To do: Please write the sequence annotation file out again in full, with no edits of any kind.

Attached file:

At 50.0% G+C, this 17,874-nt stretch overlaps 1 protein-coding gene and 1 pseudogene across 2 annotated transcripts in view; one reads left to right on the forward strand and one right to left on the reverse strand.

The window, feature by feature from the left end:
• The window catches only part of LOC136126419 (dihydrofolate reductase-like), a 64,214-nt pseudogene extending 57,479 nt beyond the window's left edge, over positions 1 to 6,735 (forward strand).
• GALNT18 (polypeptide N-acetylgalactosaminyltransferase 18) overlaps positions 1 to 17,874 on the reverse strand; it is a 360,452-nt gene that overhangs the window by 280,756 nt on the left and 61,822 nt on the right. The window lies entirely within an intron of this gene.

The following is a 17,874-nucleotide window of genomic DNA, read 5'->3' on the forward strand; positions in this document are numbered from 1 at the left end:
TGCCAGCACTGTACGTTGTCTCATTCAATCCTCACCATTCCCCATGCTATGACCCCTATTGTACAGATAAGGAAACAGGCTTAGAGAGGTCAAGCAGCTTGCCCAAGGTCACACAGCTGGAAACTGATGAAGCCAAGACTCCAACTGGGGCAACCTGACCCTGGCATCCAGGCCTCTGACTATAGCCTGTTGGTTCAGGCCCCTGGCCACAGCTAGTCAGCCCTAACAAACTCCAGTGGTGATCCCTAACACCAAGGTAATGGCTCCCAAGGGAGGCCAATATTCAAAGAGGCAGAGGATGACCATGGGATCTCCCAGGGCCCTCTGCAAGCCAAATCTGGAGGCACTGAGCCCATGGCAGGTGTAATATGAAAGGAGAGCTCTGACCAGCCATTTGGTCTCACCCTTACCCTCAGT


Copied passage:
At 50.0% G+C, this 17,874-nt stretch overlaps 1 protein-coding gene and 1 pseudogene across 2 annotated transcripts in view; one reads left to right on the forward strand and one right to left on the reverse strand.

The window, feature by feature from the left end:
• The window catches only part of LOC136126419 (dihydrofolate reductase-like), a 64,214-nt pseudogene extending 57,479 nt beyond the window's left edge, over positions 1 to 6,735 (forward strand).
• GALNT18 (polypeptide N-acetylgalactosaminyltransferase 18) overlaps positions 1 to 17,874 on the reverse strand; it is a 360,452-nt gene that overhangs the window by 280,756 nt on the left and 61,822 nt on the right. The window lies entirely within an intron of this gene.

The following is a 17,874-nucleotide window of genomic DNA, read 5'->3' on the forward strand; positions in this document are numbered from 1 at the left end:
TGCCAGCACTGTACGTTGTCTCATTCAATCCTCACCATTCCCCATGCTATGACCCCTATTGTACAGATAAGGAAACAGGCTTAGAGAGGTCAAGCAGCTTGCCCAAGGTCACACAGCTGGAAACTGATGAAGCCAAGACTCCAACTGGGGCAACCTGACCCTGGCATCCAGGCCTCTGACTATAGCCTGTTGGTTCAGGCCCCTGGCCACAGCTAGTCAGCCCTAACAAACTCCAGTGGTGATCCCTAACACCAAGGTAATGGCTCCCAAGGGAGGCCAATATTCAAAGAGGCAGAGGATGACCATGGGATCTCCCAGGGCCCTCTGCAAGCCAAATCTGGAGGCACTGAGCCCATGGCAGGTGTAATATGAAAGGAGAGCTCTGACCAGCCATTTGGTCTCACCCTTACCCTCAGT